It also symbolises PHE’s empire building but inward-looking orientation which was probably the largest single reason for its failure to deal with the Covid pandemic. Whereas Germany involved its national industrial base in testing and PPE supply, PHE refused to delegate and ignored offers of help.  The blame game is now well underway.  The Times (17th August) reports: “Duncan Selbie, the organisation’s chief executive, said: ‘This criticism of PHE’s response to testing is based on a misunderstanding about our role.” Well, of course, strategy may not have been but preparedness certainly was and so was organising mass testing. The response is typically narrow. 

The last PHE annual report uses the word “pandemic” 10 times but it is not until p.110 (of 168) that we reach any substantial mention: “Pandemic influenza continues to be one of the top risks in the National Risk Register of Civil Emergencies. We continue to maintain an appropriate stockpile of antivirals for pandemic flu preparedness in line with DHSC policy for continuing to be prepared for a more severe influenza pandemic. Future stockpile decisions, will, as they have done in the past, take account of the latest scientific evidence and international comparisons. Any future changes in pandemic flu policy and the impact on stockpiles will be agreed through the governance arrangements in place with DHSC.”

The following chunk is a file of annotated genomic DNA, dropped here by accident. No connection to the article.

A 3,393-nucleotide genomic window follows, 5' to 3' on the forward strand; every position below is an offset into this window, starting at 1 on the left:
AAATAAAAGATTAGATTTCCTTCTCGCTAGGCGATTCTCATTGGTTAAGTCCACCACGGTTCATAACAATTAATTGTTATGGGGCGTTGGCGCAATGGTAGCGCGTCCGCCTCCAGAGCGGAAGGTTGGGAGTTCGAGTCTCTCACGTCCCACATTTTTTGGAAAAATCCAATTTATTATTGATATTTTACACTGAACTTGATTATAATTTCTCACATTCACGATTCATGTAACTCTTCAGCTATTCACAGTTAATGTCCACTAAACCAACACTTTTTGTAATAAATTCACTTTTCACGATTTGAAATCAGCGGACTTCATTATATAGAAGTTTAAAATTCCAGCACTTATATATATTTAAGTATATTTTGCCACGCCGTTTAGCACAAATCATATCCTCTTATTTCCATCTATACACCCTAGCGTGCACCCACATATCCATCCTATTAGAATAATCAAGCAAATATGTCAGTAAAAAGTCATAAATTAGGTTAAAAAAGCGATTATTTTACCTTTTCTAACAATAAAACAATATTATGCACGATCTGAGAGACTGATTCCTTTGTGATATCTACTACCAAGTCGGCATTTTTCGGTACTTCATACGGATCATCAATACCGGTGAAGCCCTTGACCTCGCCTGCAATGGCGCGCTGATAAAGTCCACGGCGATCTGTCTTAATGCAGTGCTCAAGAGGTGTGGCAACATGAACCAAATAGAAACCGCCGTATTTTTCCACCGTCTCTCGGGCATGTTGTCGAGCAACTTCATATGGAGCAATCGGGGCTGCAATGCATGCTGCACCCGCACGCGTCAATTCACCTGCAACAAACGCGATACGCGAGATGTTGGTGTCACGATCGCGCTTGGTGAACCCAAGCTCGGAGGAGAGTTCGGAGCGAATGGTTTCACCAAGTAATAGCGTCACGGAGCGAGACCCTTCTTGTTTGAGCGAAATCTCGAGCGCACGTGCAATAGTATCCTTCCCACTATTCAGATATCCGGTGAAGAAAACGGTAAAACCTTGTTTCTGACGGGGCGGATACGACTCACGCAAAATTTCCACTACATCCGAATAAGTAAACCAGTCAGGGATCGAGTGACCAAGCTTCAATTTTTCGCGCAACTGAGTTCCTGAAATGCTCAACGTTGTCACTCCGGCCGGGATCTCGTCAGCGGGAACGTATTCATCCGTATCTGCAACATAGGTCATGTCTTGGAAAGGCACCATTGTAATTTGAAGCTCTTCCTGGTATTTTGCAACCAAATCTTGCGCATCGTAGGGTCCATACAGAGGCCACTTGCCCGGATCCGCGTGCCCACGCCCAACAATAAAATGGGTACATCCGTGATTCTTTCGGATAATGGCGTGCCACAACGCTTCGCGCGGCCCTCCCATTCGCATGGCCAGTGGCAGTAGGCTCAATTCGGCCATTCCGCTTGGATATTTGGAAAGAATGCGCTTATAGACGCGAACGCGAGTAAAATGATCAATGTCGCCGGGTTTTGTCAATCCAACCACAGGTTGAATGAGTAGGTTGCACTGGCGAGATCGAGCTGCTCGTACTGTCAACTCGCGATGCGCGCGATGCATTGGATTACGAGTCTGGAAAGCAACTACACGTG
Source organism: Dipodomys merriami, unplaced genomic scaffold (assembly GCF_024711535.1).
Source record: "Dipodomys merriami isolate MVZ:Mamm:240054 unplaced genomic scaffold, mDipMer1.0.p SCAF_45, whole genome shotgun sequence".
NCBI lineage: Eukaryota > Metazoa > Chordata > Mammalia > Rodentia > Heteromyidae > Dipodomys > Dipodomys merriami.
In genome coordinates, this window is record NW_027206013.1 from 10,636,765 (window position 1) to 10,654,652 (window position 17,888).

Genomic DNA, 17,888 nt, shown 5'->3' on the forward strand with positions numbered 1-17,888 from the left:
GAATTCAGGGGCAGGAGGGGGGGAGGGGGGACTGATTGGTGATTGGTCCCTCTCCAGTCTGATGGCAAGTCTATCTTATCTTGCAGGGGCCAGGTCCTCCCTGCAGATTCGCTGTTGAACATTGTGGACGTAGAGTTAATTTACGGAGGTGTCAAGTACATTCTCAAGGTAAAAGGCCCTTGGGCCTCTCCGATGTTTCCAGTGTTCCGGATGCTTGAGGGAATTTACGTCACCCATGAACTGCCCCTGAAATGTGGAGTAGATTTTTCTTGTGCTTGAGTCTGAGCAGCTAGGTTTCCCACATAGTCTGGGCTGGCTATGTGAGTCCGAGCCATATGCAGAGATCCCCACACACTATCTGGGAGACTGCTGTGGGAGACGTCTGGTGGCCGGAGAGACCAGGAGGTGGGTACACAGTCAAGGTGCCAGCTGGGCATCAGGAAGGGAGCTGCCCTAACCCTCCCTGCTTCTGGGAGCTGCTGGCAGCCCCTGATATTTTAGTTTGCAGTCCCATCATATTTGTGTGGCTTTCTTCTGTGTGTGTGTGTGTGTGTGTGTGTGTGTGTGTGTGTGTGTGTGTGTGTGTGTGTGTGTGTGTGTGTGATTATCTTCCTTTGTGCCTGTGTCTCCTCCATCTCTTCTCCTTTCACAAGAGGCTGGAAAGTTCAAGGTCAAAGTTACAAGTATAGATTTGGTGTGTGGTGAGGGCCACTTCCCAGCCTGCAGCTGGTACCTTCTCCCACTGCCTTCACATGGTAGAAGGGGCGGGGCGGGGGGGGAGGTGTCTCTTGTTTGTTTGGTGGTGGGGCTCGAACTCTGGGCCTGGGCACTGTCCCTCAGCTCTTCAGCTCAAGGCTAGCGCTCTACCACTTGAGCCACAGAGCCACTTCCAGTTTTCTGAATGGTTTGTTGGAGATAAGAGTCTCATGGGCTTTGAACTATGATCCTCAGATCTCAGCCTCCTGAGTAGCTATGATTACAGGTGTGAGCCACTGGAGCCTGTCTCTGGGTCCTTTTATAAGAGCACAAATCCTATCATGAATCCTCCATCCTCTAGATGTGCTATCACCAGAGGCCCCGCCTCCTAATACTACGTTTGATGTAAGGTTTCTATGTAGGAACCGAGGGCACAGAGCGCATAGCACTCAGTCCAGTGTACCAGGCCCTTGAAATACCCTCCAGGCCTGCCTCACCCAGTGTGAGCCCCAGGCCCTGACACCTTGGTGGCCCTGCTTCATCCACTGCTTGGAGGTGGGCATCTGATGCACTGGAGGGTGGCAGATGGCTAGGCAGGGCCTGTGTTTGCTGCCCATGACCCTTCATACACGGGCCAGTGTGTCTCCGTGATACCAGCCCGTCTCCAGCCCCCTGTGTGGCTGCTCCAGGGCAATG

In other words, they are justifying getting rid of their PPE stockpile and if the UK is struck by any pandemic other than good old-fashioned influenza, PHE will not be to blame. 

PHE should not be priding itself on having world-beating scientists even if they are.  Governments are supposed to govern, not play with test tubes.  Certainly government should commission the research we need but not do it themselves.  Take that away and the second guessing of the NHS (£73M), the admin (£65M) and telling us to take more exercise (£32M) and there is not enough left to make an executive agency. The case for terminating it was made two years ago. His department has plenty of people to do the key tasks that should be retained, namely planning for future emergencies and ensuring that the relevant resources will be available, health strategy and directing campaigns.  We are talking of 100 people, not the 3,000 non-scientists in PHE.   Saying goodbye would not bring a tear to the eye. 

Sadly, Matt Hancock has a worse plan: reshuffling the cards with NHS Improvement, another redundant quango, but keeping them all in play with a little rebadging to look like progress. The Secretary of State has his public scapegoat but is only pretending to butcher it. Plus ça change.  

Media enquiries: 07584 778207 (Call only, 24 hour)

Tim Ambler
Tim Ambler (born 1937) is a British organizational theorist, author and academic on the field of Marketing effectiveness. Ambler featured on Marketing's list of the 100 most powerful figures in the industry. He is cited by the Chartered Institute of Marketing as one of the top 50 marketing experts in the world

Leave a Reply

Your email address will not be published. Required fields are marked *